Sustaining success through personal and organisational resilience

Posted in: AUA Conference, Bath AUA News, Members

Author: Lex Kaby

I feel prepared and positive. I am excited and ready learn, ready to listen and ready to network. I arrive for my first session and my head starts to feel clouded and dizzy. ‘The fluorescent lighting and recycled air being pumped through the air conditioning units must be causing this’, I hear you cry. But no, the sudden heaviness surrounding my eyelids informs me that in fact, I am ill. A rush of anxiety seems to slowly creep around my body as I imagine how the next few days will play out now that I am ill and there is nothing I can do.

And this is how my first AUA annual conference began....

So, the first session came and went in a blur of paracetamol and tissues. The second session came and went whilst I slept in the hotel room, trying desperately to repair my snotty self. I think it is definitely safe to say that my highly anticipated trip to Manchester, so far was not going as I had hoped and imagined. Although if you find yourself full of flu and in need of somewhere to sleep off hot and cold sweats, I can recommend the Malmaison Hotel!

I can’t say that I remember an awful lot from the first day or the majority of the second, however, luckily for me (and for the sake of this blog) session 305 presented by John Ryan and Jan Shine, managed to bring me out of my mental slump and into a place of positivity and with maybe even a touch of pride. With the session being titled ‘Sustaining Success through Personal Resilience’, it would seem fate also had a hand.

Now, I will admit I had originally chosen this session for purely selfish reasons - to boost my personal resilience within my work life and career. However I was surprised to find that after five minutes of the session starting, I began to realise that I couldn’t help but apply these ideas to my immediate office setting and my working team.

John and Jan began by explaining that resilience is now recognised as an important factor in the workplace, especially in turbulent times. It operates at two levels – the individual and the organisational. Unexpectedly, and possibly due to my fluey symptoms bringing on a feeling of dependency and vulnerability, it was the organisational resilience that resonated with me throughout this session.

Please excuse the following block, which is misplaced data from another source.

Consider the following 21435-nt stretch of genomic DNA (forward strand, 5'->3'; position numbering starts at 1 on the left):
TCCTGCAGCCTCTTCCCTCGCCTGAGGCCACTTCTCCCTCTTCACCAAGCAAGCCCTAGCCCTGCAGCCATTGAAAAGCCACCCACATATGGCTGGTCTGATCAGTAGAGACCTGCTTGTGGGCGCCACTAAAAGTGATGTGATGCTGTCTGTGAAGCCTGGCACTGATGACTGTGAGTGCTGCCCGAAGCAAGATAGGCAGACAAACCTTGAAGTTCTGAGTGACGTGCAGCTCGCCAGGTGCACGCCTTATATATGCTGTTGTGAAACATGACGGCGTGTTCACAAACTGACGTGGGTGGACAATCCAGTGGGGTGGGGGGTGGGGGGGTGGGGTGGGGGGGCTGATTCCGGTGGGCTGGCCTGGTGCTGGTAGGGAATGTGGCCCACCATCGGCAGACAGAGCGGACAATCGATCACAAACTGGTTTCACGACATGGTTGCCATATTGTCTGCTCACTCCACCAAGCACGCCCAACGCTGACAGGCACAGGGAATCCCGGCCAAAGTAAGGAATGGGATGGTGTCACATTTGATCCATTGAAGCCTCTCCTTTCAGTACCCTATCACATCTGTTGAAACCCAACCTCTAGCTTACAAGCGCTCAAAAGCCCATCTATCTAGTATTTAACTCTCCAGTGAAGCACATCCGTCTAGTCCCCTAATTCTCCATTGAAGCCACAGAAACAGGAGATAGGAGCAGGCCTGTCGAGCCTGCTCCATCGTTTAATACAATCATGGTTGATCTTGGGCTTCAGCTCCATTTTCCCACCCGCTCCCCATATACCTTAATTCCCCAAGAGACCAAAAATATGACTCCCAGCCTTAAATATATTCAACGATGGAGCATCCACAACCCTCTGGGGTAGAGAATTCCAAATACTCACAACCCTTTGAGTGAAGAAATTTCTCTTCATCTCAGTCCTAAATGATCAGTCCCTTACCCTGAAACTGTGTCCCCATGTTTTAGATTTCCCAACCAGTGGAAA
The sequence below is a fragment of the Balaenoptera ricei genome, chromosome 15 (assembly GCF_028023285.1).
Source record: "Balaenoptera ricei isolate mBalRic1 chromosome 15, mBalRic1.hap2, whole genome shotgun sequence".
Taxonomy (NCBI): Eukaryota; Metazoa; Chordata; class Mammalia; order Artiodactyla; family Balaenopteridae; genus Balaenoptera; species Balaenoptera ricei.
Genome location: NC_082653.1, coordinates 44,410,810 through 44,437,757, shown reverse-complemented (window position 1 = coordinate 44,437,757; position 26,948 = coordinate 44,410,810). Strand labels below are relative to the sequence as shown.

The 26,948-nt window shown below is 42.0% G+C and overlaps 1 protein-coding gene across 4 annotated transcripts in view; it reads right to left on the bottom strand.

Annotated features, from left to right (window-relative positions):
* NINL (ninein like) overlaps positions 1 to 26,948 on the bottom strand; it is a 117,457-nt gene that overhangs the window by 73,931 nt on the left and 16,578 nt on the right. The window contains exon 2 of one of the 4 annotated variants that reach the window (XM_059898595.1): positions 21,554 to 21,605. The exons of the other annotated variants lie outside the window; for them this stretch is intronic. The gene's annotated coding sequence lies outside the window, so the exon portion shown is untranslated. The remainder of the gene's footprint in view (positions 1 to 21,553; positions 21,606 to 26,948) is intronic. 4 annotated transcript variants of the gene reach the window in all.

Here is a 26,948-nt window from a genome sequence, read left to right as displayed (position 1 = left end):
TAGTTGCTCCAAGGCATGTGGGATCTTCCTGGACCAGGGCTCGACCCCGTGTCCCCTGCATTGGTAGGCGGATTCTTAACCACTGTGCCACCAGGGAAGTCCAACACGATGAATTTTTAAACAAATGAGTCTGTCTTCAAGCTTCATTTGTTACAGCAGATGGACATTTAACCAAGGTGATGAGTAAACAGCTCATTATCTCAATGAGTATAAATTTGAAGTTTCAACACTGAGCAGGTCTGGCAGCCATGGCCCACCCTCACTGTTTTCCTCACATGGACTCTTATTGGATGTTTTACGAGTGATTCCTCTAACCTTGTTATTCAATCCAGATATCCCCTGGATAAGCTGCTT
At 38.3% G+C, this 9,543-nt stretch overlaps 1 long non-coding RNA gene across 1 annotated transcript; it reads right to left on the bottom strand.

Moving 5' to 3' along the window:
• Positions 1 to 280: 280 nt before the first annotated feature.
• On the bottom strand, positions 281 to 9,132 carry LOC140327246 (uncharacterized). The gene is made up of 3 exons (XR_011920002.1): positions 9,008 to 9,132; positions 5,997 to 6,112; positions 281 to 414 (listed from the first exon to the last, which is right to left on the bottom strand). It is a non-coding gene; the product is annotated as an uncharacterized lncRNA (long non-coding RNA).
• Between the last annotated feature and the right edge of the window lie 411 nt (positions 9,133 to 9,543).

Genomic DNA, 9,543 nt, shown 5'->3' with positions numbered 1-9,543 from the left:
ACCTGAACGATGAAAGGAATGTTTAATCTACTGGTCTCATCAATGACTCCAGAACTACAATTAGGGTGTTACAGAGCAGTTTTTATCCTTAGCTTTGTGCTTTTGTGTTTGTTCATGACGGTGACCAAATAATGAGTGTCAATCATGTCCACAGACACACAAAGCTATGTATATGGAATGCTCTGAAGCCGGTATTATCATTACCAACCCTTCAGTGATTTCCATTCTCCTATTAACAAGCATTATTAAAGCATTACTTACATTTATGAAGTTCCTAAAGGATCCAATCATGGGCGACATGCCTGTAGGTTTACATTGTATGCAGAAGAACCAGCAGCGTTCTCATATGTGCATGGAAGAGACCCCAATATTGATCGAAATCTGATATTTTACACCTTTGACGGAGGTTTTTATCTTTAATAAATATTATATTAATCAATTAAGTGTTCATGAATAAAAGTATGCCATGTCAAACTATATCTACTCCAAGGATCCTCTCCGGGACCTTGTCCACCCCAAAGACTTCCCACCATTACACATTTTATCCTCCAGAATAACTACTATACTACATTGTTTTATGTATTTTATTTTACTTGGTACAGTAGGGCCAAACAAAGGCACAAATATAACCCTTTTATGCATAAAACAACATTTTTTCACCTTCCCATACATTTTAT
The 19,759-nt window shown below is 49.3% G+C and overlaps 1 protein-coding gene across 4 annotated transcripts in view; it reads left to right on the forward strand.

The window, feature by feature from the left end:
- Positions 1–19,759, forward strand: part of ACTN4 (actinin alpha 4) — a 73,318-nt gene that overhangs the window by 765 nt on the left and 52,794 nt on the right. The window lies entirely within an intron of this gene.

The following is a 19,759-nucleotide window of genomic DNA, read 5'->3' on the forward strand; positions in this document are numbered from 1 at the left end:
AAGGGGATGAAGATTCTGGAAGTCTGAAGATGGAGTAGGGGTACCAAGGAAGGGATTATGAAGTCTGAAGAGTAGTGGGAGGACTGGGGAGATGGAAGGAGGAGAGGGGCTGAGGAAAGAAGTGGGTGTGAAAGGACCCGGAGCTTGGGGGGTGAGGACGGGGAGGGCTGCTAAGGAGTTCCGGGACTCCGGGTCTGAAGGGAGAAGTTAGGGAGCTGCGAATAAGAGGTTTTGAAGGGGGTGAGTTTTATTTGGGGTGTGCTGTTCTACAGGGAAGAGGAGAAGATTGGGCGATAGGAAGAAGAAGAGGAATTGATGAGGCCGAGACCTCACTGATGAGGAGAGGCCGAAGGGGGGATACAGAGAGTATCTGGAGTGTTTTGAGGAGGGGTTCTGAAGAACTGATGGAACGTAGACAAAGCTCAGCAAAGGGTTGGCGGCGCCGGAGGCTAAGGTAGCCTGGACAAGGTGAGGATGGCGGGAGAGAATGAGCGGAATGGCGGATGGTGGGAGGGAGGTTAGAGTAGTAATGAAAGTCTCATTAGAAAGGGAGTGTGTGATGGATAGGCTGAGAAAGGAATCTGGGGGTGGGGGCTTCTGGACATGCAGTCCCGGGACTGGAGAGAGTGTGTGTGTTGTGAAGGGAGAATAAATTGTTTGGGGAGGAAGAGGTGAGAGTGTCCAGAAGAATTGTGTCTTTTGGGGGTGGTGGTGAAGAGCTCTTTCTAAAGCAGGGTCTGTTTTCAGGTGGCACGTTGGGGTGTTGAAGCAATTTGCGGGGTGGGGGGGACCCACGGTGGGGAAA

It occurred to me that within the work setting, successful personal resilience is often a product of your support system and therefore, your work team. It was noted that organisational resilience looks at how well the organisation can weather the storm or adapt to the challenges it faces. Also that personal resilience is a product of a person’s personality (how many times can I put “person” in one sentence?) in combination with environmental factors such as family, peers and social environment. I started to think – If an organisation has a good resilience framework, it can provide its members with a strong foundation to build their own personal resilience upon.

As strange as it sounds, I often think about the fact that many of us can spend 8 hours a day with our co-workers and team members and can often communicate with them even more than our families and significant others. It seems odd to me then, that the importance of team and organisational resilience is often overlooked and instead a focus is held on personal resilience.

A time to reflect – then came the opportunity in the session to really pin point a time in which we had felt that we needed to be resilient. I thought back blankly, wracking my spacey and moderately fuzzy brain. Bingo- an office merge. I stumbled on the most obvious and significant need for resilience that I have experienced at work. Two perfectly happy and well-established teams were asked to merge. At the beginning of the merge, we reacted as typical humans, anxious about change and slightly disgruntled by the ’new comers’ on both sides which, as you can imagine, led to an unhappy, and possibly even slightly dysfunctional office at times. However, in my opinion, through the framework offered by the organisational resilience we were able to build our personal resilience in to a cohesive team that is  even stronger than before.

Resilience Framework:

Whilst thinking about this office merge, the challenges that we faced and consequently our ability to bounce back, I felt a sense of pride. If, as a team, we were not as resilient as we were, we would not have been able to see each other’s strengths and learn to understand each other’s quirks. I have found a further importance in working relationships and team resilience since attending this session and can now see how we much we have benefitted from it.


So I will stop babbling on now, and leave you with this:

‘To be successful in resilience - We need to create space and train ourselves to apply reason even in highly challenging and stressful situations, avoiding the urge to scream and shout or take evasive action. Resilience is about bouncing back – but it is also about personal growth, developing a greater sense of purpose or strength in overcoming adversity.’ (John and Jan).


By Lex Kaby, Faculty of Engineering & Design

Posted in: AUA Conference, Bath AUA News, Members


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